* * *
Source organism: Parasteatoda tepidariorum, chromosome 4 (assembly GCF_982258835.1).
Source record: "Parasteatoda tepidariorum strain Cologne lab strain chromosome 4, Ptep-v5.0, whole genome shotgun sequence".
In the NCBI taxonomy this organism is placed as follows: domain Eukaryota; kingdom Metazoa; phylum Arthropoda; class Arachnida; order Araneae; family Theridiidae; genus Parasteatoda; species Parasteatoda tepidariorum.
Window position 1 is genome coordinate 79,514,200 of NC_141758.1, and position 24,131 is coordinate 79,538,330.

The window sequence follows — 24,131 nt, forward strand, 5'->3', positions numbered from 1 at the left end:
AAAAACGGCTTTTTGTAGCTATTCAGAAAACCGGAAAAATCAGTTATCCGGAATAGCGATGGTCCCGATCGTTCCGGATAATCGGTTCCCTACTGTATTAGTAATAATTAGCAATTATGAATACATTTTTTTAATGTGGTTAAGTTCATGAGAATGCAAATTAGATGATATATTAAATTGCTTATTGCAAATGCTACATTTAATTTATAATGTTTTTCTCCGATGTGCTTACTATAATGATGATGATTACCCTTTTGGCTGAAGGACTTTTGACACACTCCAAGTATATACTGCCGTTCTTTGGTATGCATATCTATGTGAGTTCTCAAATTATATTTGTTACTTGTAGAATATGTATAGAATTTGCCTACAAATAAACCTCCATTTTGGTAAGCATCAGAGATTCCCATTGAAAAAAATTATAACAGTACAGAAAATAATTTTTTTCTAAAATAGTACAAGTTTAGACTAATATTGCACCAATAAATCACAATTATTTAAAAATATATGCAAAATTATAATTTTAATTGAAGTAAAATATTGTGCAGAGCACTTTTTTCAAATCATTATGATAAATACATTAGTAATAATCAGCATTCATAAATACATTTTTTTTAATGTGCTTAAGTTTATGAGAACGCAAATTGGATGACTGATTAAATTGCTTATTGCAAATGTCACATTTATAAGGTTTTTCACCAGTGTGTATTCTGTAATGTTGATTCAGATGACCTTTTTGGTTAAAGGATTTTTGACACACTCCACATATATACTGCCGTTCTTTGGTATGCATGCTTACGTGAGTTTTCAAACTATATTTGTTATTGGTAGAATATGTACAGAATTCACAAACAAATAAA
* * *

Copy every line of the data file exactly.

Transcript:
Source organism: Parasteatoda tepidariorum, chromosome 4 (assembly GCF_982258835.1).
Source record: "Parasteatoda tepidariorum strain Cologne lab strain chromosome 4, Ptep-v5.0, whole genome shotgun sequence".
In the NCBI taxonomy this organism is placed as follows: domain Eukaryota; kingdom Metazoa; phylum Arthropoda; class Arachnida; order Araneae; family Theridiidae; genus Parasteatoda; species Parasteatoda tepidariorum.
Window position 1 is genome coordinate 79,514,200 of NC_141758.1, and position 24,131 is coordinate 79,538,330.

The window sequence follows — 24,131 nt, forward strand, 5'->3', positions numbered from 1 at the left end:
AAAAACGGCTTTTTGTAGCTATTCAGAAAACCGGAAAAATCAGTTATCCGGAATAGCGATGGTCCCGATCGTTCCGGATAATCGGTTCCCTACTGTATTAGTAATAATTAGCAATTATGAATACATTTTTTTAATGTGGTTAAGTTCATGAGAATGCAAATTAGATGATATATTAAATTGCTTATTGCAAATGCTACATTTAATTTATAATGTTTTTCTCCGATGTGCTTACTATAATGATGATGATTACCCTTTTGGCTGAAGGACTTTTGACACACTCCAAGTATATACTGCCGTTCTTTGGTATGCATATCTATGTGAGTTCTCAAATTATATTTGTTACTTGTAGAATATGTATAGAATTTGCCTACAAATAAACCTCCATTTTGGTAAGCATCAGAGATTCCCATTGAAAAAAATTATAACAGTACAGAAAATAATTTTTTTCTAAAATAGTACAAGTTTAGACTAATATTGCACCAATAAATCACAATTATTTAAAAATATATGCAAAATTATAATTTTAATTGAAGTAAAATATTGTGCAGAGCACTTTTTTCAAATCATTATGATAAATACATTAGTAATAATCAGCATTCATAAATACATTTTTTTTAATGTGCTTAAGTTTATGAGAACGCAAATTGGATGACTGATTAAATTGCTTATTGCAAATGTCACATTTATAAGGTTTTTCACCAGTGTGTATTCTGTAATGTTGATTCAGATGACCTTTTTGGTTAAAGGATTTTTGACACACTCCACATATATACTGCCGTTCTTTGGTATGCATGCTTACGTGAGTTTTCAAACTATATTTGTTATTGGTAGAATATGTACAGAATTCACAAACAAATAAA